Sunday notes: John Idzik stakes reputation to Percy Harvin

A look at what's happening around and inside the New York Jets:

1. Wizard of Id? Percy Harvin could end up as a nine-game rental, but his performance -- especially off the field -- will reflect directly on John Idzik. The Jets' general manager called the Harvin trade a "potential coup," the equivalent of an end-zone celebration for the understated Idzik. He said he felt comfortable in acquiring the troubled Harvin because of his "advantage," meaning his close relationship with the Seattle Seahawks.

If Harvin doesn't pan out or, worse, does something stupid, it will be a damning indictment of Idzik. He dropped the ball with Mike Goodson and Dimitri Patterson, both embarrassing chapters for the organization. If Harvin goes off the rails, it would make Idzik look bad because of his so-called inside knowledge of the player.

"John tied his wagon to this guy," said a longtime personnel executive, speaking on the condition of anonymity. "You're tying your wagon to Percy Harvin? You're playing Russian roulette with him, and you're playing with two bullets."

2. What a talent: I know of one team that rated Harvin as the No. 1 player on its draft board in 2009. Yeah, he was that talented coming out of Florida. An official from that team, however, said they wouldn't have picked him that high because of character issues. The rating was based on pure football ability.

The Jets graded him as a top-10 player. By now, everyone has heard the story about how they tried to get him by trading back into the first round after selecting Mark Sanchez fifth overall. Harvin ended up going to the Minnesota Vikings at No. 22. Rex Ryan said he spent more time getting to know Harvin than any player he can remember before a draft.

3. Crystal ball: No matter how well Harvin plays over the final nine games, it's hard to imagine the Jets bringing him back under his existing contract, which pays him $10.5 million next year. They will either renegotiate or cut him.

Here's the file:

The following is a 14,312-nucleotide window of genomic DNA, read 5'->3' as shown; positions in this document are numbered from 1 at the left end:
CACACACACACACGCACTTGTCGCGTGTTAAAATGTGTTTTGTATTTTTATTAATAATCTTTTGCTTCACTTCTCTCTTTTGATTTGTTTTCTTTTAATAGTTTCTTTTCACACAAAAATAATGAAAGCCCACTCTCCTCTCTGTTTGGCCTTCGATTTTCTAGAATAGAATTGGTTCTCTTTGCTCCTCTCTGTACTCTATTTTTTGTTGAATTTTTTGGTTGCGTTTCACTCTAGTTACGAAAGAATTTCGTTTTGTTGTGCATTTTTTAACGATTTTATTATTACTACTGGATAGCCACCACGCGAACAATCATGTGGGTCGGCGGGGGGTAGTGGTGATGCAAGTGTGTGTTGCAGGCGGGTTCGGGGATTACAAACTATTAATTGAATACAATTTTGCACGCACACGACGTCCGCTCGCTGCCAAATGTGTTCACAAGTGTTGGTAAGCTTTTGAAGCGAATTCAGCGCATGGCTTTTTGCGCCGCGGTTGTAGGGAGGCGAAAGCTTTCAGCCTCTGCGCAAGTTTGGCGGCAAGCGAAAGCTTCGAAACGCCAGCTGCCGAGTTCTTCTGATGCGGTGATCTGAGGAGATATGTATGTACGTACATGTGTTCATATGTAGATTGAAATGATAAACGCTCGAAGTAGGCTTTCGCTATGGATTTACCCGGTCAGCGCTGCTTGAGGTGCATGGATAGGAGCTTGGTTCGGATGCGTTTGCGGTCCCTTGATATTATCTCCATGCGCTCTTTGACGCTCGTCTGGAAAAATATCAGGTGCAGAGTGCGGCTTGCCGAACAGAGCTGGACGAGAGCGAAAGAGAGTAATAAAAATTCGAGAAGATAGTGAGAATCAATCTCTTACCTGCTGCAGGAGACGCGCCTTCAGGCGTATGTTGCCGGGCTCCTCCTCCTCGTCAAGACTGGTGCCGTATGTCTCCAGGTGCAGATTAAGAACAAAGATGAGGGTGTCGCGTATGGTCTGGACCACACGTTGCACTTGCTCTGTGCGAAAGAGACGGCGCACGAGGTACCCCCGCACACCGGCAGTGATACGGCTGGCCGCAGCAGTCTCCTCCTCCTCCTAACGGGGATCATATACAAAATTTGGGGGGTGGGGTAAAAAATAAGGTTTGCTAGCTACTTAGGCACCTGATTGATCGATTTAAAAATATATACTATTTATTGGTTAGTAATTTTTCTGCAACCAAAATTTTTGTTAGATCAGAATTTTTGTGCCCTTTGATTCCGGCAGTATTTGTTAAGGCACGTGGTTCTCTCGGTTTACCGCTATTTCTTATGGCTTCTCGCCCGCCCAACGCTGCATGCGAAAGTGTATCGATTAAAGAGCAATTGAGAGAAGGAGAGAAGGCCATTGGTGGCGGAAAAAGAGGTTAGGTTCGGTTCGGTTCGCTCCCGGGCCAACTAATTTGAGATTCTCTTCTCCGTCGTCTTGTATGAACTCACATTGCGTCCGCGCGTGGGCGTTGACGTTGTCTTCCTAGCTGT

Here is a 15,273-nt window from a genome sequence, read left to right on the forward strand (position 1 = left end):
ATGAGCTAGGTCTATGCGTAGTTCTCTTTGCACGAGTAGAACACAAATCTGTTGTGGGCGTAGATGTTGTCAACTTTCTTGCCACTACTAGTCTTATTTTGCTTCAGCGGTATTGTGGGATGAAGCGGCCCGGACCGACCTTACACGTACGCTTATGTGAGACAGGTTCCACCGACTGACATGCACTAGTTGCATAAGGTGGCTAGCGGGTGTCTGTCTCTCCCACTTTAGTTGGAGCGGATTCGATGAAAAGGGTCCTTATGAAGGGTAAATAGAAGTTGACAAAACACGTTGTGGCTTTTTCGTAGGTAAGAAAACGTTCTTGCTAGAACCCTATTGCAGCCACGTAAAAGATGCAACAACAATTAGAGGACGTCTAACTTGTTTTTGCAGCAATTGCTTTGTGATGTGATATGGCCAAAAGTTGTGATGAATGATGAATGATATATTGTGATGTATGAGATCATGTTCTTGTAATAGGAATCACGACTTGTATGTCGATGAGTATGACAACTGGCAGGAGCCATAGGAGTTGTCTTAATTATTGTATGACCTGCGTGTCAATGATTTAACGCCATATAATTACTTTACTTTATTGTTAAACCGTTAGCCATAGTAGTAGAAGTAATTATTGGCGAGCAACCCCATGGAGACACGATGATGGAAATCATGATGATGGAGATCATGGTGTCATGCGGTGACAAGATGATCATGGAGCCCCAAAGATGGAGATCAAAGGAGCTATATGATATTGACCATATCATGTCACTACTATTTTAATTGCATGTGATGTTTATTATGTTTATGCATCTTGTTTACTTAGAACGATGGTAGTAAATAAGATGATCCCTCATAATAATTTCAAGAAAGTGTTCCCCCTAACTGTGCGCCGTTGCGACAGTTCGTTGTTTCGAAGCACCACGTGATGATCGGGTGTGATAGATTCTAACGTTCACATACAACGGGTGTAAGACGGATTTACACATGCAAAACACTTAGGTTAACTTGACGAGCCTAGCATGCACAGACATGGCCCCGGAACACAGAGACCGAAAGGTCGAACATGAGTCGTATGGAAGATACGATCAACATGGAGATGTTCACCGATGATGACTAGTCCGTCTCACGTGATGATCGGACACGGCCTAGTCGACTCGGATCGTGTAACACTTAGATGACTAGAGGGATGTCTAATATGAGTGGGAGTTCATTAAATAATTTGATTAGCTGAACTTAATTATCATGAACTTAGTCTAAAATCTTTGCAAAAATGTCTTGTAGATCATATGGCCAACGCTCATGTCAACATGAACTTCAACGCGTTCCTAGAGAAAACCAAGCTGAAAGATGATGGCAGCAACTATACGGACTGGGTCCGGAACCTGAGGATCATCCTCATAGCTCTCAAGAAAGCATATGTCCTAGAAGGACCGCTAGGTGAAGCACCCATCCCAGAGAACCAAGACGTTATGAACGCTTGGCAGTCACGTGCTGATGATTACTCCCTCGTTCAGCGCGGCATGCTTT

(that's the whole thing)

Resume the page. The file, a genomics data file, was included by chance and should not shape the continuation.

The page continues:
4. Pacing Percy: The Jets, perhaps concerned about Harvin's conditioning, are mindful of not overworking him. Interestingly, none of his 22 catches this season with the Seahawks came in the fourth quarter, maybe a sign of fatigue.

5. Updating the wide receiver count: Harvin becomes the 17th wide receiver to have a spot on the 53-man roster since the start of last season. How crazy is that?

Idzik hasn't demonstrated a Midas touch when it comes to picking wideouts. Consider: Seven of the top 10 receivers on their first training-camp depth chart currently aren't on a 53-man roster anywhere in the league -- David Nelson, Jacoby Ford, Clyde Gates, Jalen Saunders, Stephen Hill (Carolina Panthers practice squad), Quincy Enunwa (Jets practice squad) and Shaq Evans (injured reserve).

On the first day of camp, Ryan said this was the best receiver depth he's ever had. Oops.

6. State of the Union: Idzik is scheduled to meet the media Monday in what is being called his annual mid-season address. To prepare for the anticipated spin, I may have to pop a Dramamine.

7. Riverboat Rex: This is a little stale, but Ryan revealed this week he would've tried a two-point conversion against the Denver Broncos if the Jets had scored in the final minute. Quick refresher: They got the ball at their 5-yard line, trailing by seven, with 56 seconds to play. He would've gone for the win instead of taking the PAT and going to overtime. Ryan said he and offensive coordinator Marty Mornhinweg discussed it ahead of time.

The thinking behind it: They didn't want to give the ball back to Peyton Manning. Even so, it would've been a controversial decision, considering the new overtime rules.

8. Two-point jinx: The Jets aren't exactly a finely tuned outfit on two-point conversions, as they showed last week against the New England Patriots. In fact, they're 0-for-4 since 2010, according to ESPN Stats & Information. Only two other teams have taken the oh-fer -- the Seahawks (0-for-3) and the Kansas City Chiefs (0-for-2).

9. Pryor arrangement: I think Ryan was bemoaning the circumstances on defense, not criticizing Calvin Pryor, when he said the rookie hasn't made the impact they expected. Pryor is playing out of position as a free safety, taking him out of his comfort zone. The unspoken reason is the shaky play at cornerback. They've had to play more coverage schemes, removing him from the "box." But this situation goes all the way back to draft day. They selected Pryor, a strong safety, even though the roster was filled with strong safety types -- another example of Idzik drafting for future, ignoring the present and the needs of his coach.

10. Demario is demuted: Isn't it interesting how linebacker Demario Davis has been relatively quiet since his public critique of the defense's practice habits?